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A Call for Freedom in South Africa

President Obama has not always embraced the notion that he is the leader of the free world. Far too often, he has preferred to pose as a figure of the post-American era. He has been quick to apologize for America’s flaws and too besotted with multilateralism and multiculturalism to assert that the model of American liberty is right for the rest of the world. Nor has he been a consistent or even a particularly assertive advocate for human rights. Indeed, his predecessor’s freedom agenda, a sometimes flawed but still deeply principled effort to expand the reach of democracy and to topple tyrants, was something he often consciously rejected. He stood largely mute when protesters took to the streets in Tehran and seemed only excited by the rise to power of Islamist movements during the Arab Spring, a development that was no victory for freedom.

But today during his eulogy in South Africa for the late Nelson Mandela, the president did seize this unique moment to draw the world’s attention to that same freedom agenda that he has often spurned. Mixed in with amorphous calls for peace and the need to deal with inequality, he said this:

There are too many leaders who claim solidarity with Madiba’s struggle for freedom, but do not tolerate dissent from their own people. And there are too many of us who stand on the sidelines, comfortable in complacency or cynicism when our voices must be heard.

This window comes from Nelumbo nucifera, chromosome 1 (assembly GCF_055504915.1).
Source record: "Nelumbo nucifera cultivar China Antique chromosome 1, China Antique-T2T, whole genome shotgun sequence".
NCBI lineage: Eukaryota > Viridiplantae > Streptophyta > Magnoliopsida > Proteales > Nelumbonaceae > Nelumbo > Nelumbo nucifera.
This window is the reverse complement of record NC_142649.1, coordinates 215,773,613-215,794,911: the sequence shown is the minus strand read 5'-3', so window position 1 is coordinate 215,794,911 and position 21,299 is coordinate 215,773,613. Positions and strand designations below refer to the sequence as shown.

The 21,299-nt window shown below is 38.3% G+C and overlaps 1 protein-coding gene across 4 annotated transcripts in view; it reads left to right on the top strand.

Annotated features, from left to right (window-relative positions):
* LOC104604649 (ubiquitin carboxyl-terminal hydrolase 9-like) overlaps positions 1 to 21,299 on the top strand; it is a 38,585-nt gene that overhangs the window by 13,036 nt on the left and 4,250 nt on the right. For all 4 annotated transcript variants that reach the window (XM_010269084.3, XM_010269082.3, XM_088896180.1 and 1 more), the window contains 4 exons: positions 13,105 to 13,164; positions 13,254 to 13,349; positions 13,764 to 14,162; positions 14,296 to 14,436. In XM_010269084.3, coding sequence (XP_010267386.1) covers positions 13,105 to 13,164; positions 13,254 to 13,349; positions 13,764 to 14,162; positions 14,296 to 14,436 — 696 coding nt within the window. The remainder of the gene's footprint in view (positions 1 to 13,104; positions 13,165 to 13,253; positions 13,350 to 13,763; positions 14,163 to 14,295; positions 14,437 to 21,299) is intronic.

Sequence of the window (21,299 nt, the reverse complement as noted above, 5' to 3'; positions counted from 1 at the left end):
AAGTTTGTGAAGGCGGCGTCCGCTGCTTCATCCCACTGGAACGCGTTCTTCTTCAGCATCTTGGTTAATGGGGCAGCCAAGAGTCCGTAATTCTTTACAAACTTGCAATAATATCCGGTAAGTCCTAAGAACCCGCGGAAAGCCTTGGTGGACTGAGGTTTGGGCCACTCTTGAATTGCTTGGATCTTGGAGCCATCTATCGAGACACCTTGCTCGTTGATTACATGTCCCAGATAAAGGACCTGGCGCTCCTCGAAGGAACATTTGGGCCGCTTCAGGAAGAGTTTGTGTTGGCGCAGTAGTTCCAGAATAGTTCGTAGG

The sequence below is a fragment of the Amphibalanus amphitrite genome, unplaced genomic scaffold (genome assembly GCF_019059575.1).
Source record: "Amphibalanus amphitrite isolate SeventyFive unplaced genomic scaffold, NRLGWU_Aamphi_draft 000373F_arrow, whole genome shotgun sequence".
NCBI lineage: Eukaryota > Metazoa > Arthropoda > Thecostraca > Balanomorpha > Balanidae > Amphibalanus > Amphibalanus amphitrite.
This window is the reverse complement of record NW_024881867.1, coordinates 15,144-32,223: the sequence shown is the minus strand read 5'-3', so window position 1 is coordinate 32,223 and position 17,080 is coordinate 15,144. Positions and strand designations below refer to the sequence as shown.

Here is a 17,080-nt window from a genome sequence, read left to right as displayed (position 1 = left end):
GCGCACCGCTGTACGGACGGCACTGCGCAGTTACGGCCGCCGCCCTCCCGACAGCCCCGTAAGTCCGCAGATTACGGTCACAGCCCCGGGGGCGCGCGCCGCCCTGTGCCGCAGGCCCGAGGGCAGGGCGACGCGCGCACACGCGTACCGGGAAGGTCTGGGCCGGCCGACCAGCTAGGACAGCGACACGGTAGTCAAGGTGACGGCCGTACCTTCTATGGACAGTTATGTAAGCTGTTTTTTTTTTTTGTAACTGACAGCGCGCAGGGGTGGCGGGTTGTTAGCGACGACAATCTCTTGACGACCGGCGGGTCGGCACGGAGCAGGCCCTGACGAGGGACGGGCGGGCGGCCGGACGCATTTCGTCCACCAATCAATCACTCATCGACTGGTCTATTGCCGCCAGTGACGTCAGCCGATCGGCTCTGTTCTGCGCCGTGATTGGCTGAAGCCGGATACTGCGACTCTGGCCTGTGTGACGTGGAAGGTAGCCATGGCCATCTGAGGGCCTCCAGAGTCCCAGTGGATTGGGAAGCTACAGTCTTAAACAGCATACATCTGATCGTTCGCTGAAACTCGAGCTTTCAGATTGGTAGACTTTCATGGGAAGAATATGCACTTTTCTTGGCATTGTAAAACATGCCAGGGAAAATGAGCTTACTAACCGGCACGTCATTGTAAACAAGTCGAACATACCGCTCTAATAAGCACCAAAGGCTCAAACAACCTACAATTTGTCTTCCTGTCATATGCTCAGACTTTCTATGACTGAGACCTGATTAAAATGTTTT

While Obama must be considered as someone who has largely stood on the sidelines in the manner that he described, it was important for someone at the funeral to call attention, even indirectly, to the fact that the vast majority of African countries fit his description.

Nelson Mandela was, as both Max Boot and I wrote last week, one of the pivotal historical figures of the last century. His embrace of racial reconciliation and peace was crucial to his country’s future and set an example for the world. But one of the flaws in this truly great man’s public persona was his inability to discard the alliances he made during his struggle for freedom with despotic regimes. Mandela’s alliances with the Soviet Union, Communist Cuba, and terrorists like Yasir Arafat were marriages of convenience forced on him due to the fact that the Cold War left him without significant Western friends. But as Seth Lipsky wrote yesterday in Haaretz, the Soviets were no friends of freedom even when they were backing Mandela and his African National Congress. Unfortunately, though Mandela embraced democracies in power and sought to make his own country free, he was unwilling to drop these unsavory friends once in power. Thus, despotic regimes, like that of Robert Mugabe in Zimbabwe, never lost South Africa’s support.

President Obama’s eloquent praise of Nelson Mandela largely did him and the United States credit. But he needs to take his own advice about speaking out against tyranny. If convention called for him to shake the hand of Cuban dictator Raul Castro at the funeral, he shouldn’t lose the opportunity to call for freedom in Cuba or to demand the release of Alan Gross, an American aid worker who remains imprisoned there. It is a shame that he did not do so. It should be remembered that while Mandela chose peace, he did not accept the continuation of tyranny; he ended it. When President Obama embraces détente with the tyrannical government of Iran and puts the issues of human rights and terrorism on the back burner, he gives the lie to his praise of Mandela. If, instead of seeking to empower rogue regimes, the president were to dedicate the foreign policy of his second term to a renewed freedom agenda, he would do much to burnish his own legacy as well as doing honor to the man he claims as his hero.


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